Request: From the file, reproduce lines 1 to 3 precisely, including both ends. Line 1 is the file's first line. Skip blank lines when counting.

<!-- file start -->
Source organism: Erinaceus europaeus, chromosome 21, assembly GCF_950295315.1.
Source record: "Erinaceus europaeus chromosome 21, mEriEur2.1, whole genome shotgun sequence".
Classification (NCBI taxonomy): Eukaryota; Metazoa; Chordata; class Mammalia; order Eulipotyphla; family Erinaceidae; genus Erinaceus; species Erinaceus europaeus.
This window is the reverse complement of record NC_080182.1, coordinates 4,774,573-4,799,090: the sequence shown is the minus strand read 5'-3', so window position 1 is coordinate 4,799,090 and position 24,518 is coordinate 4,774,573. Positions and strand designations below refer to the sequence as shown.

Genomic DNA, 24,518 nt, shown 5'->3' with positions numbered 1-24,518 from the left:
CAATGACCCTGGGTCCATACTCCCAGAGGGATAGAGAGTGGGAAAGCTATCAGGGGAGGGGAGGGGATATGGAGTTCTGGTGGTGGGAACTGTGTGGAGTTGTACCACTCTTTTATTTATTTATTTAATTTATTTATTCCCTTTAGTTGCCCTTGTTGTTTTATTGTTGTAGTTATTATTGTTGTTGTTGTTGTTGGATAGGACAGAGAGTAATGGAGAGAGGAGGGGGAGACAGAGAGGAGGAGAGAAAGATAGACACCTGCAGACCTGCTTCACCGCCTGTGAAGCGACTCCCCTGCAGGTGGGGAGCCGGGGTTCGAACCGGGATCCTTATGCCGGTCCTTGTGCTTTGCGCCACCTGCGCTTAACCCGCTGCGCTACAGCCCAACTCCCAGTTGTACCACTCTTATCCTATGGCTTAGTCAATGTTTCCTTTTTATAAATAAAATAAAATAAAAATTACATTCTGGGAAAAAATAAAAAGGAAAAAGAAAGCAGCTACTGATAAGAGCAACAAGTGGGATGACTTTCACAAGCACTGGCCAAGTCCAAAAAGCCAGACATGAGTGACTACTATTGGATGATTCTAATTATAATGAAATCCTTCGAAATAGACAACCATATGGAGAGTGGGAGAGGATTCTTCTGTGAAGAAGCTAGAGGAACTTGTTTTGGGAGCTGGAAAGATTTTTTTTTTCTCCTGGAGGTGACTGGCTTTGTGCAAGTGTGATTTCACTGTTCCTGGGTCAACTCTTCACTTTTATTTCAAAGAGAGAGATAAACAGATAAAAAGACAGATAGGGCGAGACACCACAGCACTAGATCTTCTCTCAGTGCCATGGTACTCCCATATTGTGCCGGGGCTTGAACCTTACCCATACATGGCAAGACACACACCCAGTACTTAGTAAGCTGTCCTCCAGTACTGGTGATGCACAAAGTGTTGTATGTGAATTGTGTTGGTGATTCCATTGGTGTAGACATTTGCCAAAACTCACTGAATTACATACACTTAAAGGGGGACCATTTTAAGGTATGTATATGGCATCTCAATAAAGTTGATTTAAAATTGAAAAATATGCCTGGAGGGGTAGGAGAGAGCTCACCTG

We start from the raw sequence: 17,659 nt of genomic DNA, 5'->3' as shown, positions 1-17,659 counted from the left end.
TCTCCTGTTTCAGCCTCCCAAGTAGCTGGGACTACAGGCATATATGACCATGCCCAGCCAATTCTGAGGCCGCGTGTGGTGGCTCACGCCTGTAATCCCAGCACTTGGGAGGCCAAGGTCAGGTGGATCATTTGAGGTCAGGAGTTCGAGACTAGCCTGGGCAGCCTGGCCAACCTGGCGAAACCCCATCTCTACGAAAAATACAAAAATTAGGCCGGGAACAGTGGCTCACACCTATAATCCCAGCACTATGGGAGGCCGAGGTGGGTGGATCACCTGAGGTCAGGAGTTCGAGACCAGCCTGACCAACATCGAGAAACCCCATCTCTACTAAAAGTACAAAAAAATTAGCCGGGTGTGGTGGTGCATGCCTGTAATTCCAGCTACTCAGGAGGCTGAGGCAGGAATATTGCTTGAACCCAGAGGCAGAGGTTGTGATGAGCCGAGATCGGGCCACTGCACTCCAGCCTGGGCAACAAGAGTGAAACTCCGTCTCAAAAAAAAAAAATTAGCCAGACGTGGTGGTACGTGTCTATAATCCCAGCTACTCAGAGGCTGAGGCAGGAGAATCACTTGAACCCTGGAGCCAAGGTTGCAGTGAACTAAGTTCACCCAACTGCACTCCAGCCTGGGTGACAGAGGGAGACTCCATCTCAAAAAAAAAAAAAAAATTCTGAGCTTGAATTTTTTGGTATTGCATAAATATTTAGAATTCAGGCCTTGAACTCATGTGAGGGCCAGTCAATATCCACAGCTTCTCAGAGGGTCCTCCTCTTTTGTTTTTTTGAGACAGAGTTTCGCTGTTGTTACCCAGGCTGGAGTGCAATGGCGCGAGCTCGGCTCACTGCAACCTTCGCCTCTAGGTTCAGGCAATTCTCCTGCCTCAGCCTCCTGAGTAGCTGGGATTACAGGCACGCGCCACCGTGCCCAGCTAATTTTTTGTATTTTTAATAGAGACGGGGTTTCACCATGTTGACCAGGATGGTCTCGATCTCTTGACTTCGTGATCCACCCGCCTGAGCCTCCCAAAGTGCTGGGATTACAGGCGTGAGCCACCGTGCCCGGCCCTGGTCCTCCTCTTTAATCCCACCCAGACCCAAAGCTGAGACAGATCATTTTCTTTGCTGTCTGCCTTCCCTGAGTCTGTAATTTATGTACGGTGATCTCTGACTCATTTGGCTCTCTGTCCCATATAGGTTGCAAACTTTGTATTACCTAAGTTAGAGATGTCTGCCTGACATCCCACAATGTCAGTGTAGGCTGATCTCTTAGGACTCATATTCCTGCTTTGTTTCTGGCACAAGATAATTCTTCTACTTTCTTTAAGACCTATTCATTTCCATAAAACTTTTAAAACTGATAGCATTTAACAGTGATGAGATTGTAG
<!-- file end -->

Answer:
Source organism: Erinaceus europaeus, chromosome 21, assembly GCF_950295315.1.
Source record: "Erinaceus europaeus chromosome 21, mEriEur2.1, whole genome shotgun sequence".
Classification (NCBI taxonomy): Eukaryota; Metazoa; Chordata; class Mammalia; order Eulipotyphla; family Erinaceidae; genus Erinaceus; species Erinaceus europaeus.